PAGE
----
MEDOSEVAC, Yugoslavia (AP)—Deep in the black coal pits, the dented front-end loader used to bury Slobodan Milosevic's regime is back at work. On its sharp-toothed shovel are scrawled messages of hope for the new Yugoslav leadership.
There is also another slogan now used by Milosevic opponents: We're watching you.
It's a warning heard around the Kolubara mines, where strikers used the front-end loader to ram through police blockades last month in the uprising that delivered the final blow to Milosevic's rule.
The roughneck miners—as much a symbol of the resistance as the dented front-end loader—are now training their gaze on Milosevic's successor, President Vojislav Kostunica. Over the clatter of worn-out machinery, they talk about his promises to lure foreign investment. Between coughs from swirling coal, they wonder when they will see better wages and working conditions.
It was amazing what we did. I cannot pretend we are not proud. But
pride is only for the soul. We need so much more, said Milenko
Stanisic, a machinist who relies on cannibalized parts and pure
ingenuity to keep the 33-foot digging wheel churning on a mammoth
German-built coal harvester.
The vast open pit complex, about 30 miles southwest of Belgrade, supplies the nation's main power plants and could serve as a good compass to track Kostunica's success at steering the country on a new course.
There are the tangible challenges of reversing years of neglect at the mine. Then there's a more subtle but equally vital necessity: persuading the miners to keep supporting the pro-democracy forces in the crucial early stages.
We are not politicians. We work out here. We just want to see the
same thing from Kostunica—lots of work to fix the country,
The mine is a limping giant—one of the few major enterprises to keep going through eight years of anti-Milosevic sanctions that have drained fuel and gas supplies to dangerously low levels. But there is no option to let Kolubara go the way of others. A shutdown or strike would be devastating.
Rusting machinery sits on coal heaps with no parts for repairs because of trade sanctions and no way to raise the money to buy them on the black market. Miners trudge three miles to work in pitch darkness because flashlights are too costly.
The coal fields are expected to last for another 30 years. The facility, however, is showing signs of collapsing much sooner without new investment.
We have patience. We learned patience. Ten years under Milosevic
was like 100 years in another country. But now Milosevic is gone and
we're tired of waiting. There will come a time when we say, ‘Where
are all the good things we fought for?’ said a mine manager,
Zoran Lucic, who pulled the switch to halt the conveyors and start the
strike by the 7,000 miners.
The workers' revolt was unprecedented in a nation with no history of sustained labor militancy. But now that it has been uncorked, its casts a shadow over the new political terrain. Kostunica, in particular, has been careful to pay homage to the miners.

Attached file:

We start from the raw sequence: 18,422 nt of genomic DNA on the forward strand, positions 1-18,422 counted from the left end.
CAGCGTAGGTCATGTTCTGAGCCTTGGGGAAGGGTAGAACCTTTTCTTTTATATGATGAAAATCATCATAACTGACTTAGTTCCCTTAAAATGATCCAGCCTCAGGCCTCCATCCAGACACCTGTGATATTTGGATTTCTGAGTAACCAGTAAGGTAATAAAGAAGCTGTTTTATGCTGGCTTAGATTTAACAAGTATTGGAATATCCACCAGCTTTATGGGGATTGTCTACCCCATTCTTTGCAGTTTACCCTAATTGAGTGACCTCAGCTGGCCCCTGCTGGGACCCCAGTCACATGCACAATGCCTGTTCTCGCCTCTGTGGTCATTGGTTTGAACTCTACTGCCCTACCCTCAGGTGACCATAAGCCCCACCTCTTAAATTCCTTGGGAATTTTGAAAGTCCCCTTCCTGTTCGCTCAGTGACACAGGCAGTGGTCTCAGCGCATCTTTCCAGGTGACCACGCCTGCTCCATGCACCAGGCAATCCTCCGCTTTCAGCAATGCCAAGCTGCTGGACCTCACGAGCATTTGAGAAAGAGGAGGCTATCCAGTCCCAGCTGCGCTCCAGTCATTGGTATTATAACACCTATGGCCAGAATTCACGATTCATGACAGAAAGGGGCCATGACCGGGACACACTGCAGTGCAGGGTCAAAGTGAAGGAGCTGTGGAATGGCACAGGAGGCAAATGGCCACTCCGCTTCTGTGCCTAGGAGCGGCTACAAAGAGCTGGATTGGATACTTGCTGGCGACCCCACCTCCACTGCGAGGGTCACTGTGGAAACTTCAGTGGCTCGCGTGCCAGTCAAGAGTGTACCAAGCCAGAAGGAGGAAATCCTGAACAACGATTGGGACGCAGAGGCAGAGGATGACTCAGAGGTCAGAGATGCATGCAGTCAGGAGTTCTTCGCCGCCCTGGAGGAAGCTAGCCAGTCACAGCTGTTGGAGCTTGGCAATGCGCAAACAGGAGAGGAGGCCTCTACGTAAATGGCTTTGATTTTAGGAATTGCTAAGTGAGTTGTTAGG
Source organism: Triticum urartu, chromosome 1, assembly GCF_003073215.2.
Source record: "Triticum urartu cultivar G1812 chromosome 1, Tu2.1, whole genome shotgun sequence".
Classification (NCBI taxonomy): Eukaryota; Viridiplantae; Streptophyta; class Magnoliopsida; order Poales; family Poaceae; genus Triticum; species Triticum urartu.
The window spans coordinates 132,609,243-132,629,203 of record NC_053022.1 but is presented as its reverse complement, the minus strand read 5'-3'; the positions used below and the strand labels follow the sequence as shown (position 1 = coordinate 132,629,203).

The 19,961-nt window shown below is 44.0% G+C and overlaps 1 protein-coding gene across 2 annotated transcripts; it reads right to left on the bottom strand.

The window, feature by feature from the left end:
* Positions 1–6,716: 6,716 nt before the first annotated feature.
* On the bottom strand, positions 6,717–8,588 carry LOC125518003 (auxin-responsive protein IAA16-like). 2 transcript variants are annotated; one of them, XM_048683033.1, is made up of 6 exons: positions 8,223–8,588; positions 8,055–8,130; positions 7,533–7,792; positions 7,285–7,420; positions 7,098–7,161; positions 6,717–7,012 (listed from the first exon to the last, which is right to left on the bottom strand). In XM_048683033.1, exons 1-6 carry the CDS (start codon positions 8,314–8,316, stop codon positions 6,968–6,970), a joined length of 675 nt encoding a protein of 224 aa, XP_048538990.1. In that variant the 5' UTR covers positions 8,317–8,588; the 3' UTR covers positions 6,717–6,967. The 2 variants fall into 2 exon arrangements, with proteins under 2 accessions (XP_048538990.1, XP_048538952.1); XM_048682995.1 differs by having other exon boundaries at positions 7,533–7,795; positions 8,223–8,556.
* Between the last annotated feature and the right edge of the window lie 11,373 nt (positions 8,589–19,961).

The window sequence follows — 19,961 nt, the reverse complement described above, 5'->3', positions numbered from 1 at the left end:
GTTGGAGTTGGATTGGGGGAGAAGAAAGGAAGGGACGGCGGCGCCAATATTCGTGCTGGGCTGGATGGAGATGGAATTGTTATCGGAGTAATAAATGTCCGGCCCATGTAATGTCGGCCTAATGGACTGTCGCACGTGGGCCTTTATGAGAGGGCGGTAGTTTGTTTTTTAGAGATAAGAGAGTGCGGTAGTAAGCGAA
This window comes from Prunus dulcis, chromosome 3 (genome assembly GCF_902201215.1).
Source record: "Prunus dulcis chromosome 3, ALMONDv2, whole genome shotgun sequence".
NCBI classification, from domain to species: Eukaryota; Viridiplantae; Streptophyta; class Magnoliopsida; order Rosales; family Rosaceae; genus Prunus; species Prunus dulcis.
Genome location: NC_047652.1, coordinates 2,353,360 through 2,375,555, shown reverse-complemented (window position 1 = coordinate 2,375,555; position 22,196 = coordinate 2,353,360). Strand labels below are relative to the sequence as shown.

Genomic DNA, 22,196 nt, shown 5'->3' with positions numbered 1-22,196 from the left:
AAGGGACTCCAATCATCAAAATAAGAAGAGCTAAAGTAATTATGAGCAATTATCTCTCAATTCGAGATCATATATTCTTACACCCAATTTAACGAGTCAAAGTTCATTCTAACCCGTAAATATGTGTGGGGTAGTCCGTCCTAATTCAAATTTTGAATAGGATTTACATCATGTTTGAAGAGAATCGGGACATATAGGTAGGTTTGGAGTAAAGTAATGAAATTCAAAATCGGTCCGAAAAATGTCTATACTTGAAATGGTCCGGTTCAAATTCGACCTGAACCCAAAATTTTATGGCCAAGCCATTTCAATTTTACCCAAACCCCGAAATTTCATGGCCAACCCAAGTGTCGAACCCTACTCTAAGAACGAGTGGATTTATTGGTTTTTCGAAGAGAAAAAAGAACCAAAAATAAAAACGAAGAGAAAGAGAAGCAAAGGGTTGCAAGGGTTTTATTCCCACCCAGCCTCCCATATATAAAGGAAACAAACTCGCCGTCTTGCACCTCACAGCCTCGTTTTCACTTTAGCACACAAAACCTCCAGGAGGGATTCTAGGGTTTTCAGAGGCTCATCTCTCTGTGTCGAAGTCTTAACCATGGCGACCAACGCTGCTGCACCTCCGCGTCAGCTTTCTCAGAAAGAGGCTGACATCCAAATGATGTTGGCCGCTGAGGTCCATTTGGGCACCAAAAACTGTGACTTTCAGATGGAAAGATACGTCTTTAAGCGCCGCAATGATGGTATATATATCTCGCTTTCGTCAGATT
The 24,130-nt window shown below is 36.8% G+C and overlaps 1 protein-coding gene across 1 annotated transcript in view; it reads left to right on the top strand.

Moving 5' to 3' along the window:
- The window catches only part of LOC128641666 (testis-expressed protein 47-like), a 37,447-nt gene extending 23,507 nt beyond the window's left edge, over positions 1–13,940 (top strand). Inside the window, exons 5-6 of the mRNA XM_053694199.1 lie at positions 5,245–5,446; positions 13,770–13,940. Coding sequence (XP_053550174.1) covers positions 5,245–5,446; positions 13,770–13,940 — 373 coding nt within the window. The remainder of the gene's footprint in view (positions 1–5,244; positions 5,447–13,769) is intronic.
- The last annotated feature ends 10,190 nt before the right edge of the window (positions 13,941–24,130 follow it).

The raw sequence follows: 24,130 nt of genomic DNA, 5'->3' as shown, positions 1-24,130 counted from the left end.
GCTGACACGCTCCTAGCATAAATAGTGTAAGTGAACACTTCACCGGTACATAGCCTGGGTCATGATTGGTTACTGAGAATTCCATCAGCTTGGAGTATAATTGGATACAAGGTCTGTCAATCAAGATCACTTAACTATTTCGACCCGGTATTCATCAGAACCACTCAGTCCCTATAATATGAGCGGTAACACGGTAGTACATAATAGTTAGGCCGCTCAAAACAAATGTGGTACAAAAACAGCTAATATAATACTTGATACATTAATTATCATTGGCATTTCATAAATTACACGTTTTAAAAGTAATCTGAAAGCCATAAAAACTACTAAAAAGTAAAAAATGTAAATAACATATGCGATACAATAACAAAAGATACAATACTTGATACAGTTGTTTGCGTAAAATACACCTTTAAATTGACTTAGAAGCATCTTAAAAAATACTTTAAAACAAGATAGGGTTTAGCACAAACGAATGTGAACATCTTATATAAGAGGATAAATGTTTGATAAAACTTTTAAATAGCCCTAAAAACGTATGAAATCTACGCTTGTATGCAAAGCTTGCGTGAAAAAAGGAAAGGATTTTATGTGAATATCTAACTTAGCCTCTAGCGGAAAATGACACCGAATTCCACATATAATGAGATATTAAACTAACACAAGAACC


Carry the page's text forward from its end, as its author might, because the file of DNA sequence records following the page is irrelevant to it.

Less than a week after Milosevic fell, the new president visited the
Without you, it is a big question whether any of this would
have been possible, Kostunica told miners and their families.
Now, some miners are raising questions of their own. How long will they remain on a salaries averaging about $60 a month, which barely buys one good winter jacket? Is Kostunica strong and crafty enough to keep the Milosevic and his remaining political allies at bay?
We are keeping a close eye on everything, said Dragan Sijan, a
shift chief at the mine.
We have learned a lesson: We can take to
the streets. I hope Mr. Kostunica has also learned something. He
should know that he cannot ignore the people.
Another miner, Radoslav Negic, raised his fist in an imitation of the symbol of the pro-democracy group Otpor, or Resistance.
We did our duty against Milosevic when it counted. We don't
want to be called heroes. We just want a normal country, a normal
life, he said.
The next big thing will be Dec. 23 parliamentary elections in Serbia, the main republic in the Yugoslav federation along with the smaller Montenegro.
While Kostunica is president of the Yugoslav federation, most of Serbia's economic and industrial policies are set by its own administration. For the miners, the question is whether the election will sweep out Milosevic's last cronies and cement the rule of the Kostunica camp.
The workers' crisis committee running the mine forced three former government officials, all Milosevic appointees, to resign last month.
We want a complete reform of the country. Kostunica knows this. We
showed him by going on strike and standing up to Milosevic's
police, said Negic.
We can do it again if we feel it's
necessary for the country.